Picture a hot day in the middle of summer. Your kids traipse behind you, brows dripping with sweat, feet aching. As you walk past another family, their children look noticeably more refreshed as they lick their ice-creams and hold their ice-cold soft drinks. Your kids just about twist off their heads as their eyes follow the moving ice-creams and they continue looking back over their shoulders.
The inevitable question follows. “Can we have an ice-cream Dad?” “No,” you reply, explaining that they had the option previously of a toy or an ice-cream and chose the longer-lasting satisfaction of the toy over the short-fix of the treat. “But those kids have an ice-cream and I saw a toy in their bag as well.”
Again you go through the drawn-out process of explaining that, just because someone else has something, it doesn’t mean you have to have it as well. Knowing the full circumstances of every individual that walks past with an ice-cream is difficult and somewhat fruitless.
Unfortunately, the syndrome that I call LOMS (Look Over My Shoulder) is the second most disappointing aspect of human behaviour I have noticed during my almost eleven years on Council (the number one being NIMBY).
There are so many times that I hear a member of the public; or a developer; or a proponent; or a committee; or anyone – say that they should be given exactly the same outcome as someone else. Forget the minutiae – the outcome was X for them so why can’t it be X for me. If you take out the comparison aspect and focus on just the individual outcome, I think everyone would be much happier.
Think about the example of an employer giving a wage rise to employees. Imagine the employer takes one employee aside one evening and asks him if he is happy with a 20 per cent wage increase. You can imagine that most employees would be very happy with that outcome. The employee goes home that day and celebrates with his wife and talks about how great his boss is. The world is good. The next morning the boss announces that, apart from one employee who has agreed to a separate wage increase, all employees will receive a 30 per cent wage increase effective immediately. You can imagine how infuriated the first employee would be. His individual circumstances have not changed. His increase has not been changed in any way whatsoever. But his mood has changed. Everyone reading this can understand how this employee feels, and that is where I see a common problem at Council. We all take so much time with LOMS that we forget to focus on our own circumstances and arriving at reasonable outcomes based on what we can control.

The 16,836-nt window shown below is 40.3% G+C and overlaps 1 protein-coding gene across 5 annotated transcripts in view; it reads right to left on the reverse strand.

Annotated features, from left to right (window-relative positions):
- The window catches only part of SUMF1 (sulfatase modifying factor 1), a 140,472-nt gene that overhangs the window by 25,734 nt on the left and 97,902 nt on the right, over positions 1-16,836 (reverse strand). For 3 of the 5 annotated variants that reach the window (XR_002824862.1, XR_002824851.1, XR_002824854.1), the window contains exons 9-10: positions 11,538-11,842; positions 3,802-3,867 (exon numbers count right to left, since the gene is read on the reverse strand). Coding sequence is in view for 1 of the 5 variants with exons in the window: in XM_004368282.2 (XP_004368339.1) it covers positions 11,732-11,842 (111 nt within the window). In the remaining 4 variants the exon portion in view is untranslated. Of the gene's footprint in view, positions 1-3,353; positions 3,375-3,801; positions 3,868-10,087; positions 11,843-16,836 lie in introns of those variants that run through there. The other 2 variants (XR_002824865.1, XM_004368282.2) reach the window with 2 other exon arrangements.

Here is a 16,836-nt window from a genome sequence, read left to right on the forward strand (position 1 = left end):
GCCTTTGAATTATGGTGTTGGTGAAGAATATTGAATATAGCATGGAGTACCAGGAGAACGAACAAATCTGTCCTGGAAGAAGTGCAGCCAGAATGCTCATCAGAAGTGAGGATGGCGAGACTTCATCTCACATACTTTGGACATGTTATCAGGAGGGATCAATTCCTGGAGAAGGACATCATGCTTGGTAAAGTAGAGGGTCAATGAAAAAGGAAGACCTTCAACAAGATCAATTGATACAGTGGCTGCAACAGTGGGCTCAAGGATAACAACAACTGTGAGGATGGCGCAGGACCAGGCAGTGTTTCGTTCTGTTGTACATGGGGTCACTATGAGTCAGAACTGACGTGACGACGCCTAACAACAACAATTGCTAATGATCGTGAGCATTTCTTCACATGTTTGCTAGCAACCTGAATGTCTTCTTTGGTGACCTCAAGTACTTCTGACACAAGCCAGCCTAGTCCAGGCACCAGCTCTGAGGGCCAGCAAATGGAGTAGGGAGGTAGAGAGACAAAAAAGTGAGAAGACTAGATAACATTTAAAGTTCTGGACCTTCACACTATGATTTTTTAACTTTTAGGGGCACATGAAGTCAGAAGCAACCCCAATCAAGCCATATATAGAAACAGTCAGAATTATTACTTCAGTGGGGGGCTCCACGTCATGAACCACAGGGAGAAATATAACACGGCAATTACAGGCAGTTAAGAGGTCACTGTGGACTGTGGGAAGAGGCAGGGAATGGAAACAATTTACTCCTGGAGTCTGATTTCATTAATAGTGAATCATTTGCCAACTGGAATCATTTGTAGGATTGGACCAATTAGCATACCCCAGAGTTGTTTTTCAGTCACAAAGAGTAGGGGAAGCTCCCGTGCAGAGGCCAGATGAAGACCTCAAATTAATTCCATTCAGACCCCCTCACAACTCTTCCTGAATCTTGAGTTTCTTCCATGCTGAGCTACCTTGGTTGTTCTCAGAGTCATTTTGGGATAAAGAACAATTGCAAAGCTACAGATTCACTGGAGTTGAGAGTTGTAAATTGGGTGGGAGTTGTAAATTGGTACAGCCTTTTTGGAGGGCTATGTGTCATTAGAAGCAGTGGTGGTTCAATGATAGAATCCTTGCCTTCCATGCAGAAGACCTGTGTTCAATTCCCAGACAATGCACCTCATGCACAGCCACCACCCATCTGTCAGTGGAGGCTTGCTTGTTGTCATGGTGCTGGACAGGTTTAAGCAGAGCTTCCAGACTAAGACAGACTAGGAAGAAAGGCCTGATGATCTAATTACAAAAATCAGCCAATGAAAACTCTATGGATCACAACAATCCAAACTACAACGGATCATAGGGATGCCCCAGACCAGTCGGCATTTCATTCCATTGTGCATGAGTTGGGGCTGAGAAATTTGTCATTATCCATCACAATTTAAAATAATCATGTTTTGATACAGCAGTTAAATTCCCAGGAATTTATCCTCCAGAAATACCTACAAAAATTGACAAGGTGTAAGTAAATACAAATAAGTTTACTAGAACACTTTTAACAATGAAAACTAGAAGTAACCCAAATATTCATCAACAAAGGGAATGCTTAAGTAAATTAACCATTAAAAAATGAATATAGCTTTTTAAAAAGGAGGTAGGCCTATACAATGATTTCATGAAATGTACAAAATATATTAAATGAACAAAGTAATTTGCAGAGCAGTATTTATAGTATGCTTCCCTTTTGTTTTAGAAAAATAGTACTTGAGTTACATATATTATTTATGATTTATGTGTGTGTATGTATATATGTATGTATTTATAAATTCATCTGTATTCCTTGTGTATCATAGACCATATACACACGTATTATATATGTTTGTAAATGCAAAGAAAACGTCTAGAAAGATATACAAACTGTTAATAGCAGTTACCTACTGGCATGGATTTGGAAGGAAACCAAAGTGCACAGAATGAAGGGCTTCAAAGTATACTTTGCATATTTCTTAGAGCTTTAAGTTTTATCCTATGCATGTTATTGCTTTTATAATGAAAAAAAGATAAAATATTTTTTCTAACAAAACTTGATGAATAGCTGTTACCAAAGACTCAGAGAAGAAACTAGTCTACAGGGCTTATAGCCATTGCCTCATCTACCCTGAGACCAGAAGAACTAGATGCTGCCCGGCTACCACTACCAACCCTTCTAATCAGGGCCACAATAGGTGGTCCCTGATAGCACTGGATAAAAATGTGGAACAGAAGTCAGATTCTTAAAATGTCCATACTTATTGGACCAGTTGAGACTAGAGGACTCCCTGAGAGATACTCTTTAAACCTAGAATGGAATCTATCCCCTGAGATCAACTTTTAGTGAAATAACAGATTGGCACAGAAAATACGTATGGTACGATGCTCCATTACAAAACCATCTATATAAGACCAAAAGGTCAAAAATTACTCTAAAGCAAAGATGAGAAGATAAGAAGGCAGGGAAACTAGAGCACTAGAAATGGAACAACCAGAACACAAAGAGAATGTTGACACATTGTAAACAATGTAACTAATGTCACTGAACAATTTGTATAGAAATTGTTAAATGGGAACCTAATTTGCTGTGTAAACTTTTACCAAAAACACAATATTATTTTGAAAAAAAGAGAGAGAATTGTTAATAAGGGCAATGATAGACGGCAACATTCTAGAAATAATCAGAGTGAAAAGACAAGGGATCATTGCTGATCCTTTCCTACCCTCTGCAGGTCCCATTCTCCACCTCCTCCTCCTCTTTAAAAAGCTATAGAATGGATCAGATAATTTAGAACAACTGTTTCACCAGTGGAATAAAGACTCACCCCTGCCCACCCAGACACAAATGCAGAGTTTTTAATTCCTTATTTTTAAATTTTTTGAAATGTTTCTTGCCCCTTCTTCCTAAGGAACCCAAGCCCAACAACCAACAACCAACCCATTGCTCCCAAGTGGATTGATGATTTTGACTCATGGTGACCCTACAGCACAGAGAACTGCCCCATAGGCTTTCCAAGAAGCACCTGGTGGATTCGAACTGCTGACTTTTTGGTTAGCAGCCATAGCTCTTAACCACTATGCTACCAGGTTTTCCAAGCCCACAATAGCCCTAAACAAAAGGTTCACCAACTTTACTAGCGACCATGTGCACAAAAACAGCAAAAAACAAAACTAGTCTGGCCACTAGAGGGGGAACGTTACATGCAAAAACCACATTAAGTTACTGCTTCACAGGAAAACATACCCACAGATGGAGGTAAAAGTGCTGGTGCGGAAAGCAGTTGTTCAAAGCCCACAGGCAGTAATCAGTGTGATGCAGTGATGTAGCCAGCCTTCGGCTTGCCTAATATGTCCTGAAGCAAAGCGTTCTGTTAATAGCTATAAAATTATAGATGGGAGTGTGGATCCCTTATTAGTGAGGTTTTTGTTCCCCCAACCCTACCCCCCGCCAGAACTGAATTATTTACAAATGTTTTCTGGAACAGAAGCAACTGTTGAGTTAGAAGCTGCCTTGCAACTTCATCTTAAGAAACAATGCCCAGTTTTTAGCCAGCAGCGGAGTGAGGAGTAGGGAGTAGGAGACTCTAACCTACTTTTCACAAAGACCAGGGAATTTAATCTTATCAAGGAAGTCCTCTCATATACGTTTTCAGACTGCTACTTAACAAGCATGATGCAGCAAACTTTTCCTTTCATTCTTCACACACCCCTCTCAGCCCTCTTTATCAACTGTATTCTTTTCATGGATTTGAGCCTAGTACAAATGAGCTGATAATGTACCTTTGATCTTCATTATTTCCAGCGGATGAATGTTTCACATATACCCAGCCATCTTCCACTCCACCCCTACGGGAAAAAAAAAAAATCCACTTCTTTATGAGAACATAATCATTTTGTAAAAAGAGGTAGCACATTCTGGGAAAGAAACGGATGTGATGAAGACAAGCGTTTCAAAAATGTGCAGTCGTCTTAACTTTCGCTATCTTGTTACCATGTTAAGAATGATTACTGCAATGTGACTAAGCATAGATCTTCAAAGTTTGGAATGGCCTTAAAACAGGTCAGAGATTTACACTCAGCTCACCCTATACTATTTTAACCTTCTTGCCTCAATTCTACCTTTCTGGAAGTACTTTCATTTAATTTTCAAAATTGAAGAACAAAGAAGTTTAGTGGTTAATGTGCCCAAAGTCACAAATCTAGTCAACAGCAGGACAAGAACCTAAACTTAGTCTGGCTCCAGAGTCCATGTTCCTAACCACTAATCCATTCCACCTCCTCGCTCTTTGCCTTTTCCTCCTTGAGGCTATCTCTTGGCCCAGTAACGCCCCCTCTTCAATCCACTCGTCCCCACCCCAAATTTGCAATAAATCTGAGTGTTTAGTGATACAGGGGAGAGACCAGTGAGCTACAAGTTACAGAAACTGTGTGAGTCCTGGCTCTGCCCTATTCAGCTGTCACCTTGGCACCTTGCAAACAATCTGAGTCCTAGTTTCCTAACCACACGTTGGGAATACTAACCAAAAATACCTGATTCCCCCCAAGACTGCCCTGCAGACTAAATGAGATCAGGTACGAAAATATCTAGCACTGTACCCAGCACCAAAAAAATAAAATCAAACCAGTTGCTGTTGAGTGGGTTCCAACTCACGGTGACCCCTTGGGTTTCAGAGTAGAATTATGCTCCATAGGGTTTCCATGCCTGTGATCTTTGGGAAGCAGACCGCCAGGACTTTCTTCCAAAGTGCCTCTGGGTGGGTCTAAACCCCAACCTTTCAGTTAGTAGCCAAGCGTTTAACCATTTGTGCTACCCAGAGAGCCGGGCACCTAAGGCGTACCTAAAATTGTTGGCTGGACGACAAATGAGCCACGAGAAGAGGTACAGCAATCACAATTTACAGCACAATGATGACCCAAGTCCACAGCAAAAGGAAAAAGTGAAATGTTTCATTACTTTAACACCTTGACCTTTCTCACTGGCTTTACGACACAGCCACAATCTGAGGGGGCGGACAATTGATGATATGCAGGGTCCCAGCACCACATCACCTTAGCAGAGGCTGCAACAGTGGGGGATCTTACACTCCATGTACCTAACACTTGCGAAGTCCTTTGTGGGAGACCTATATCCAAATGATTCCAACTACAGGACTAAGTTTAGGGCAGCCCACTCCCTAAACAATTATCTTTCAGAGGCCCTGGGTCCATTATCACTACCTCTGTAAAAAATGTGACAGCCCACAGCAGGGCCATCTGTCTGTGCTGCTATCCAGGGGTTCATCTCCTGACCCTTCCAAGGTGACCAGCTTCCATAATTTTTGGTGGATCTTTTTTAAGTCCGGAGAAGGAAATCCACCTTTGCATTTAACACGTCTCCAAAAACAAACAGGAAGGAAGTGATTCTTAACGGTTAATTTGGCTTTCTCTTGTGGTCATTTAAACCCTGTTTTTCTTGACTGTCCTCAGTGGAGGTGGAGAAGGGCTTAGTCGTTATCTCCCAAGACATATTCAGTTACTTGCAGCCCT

This is not just a problem in Dubbo. I have spoken with Councillors and Mayors across this nation. They all face the same issue – whether it be based on neighbouring development applications or water charges between neighbouring local government areas (LGAs). Now don’t get me wrong. I actually like the idea of having comparative information and comparative data to ensure that there is transparency and accountability in the actions of Councils and I don’t ever want to see a situation where we can’t talk about neighbouring LGAs and neighbouring developments. Where I see this being used detrimentally is where the information is used as the only basis for the argument rather than as one of the factors.
I dream of the day when people present their arguments to Council based solely on their circumstances and work through ways to present their information in a better light that relies solely on their information. This is unlikely for a range of reasons, not the least of which is our legal system which has a legal principle known as stare decisis. That is, judges are obliged to respect the precedent established by prior decisions when deciding subsequent cases with similar issues or facts. With that as a background, it is easy to see why so many people look at what is happening elsewhere when discussing their issue with Council.
Tell me if you think LOMS is an issue that you see in society or if I am just a little oversensitive to issues involving Council. You can e-mail me at firstname.lastname@example.org.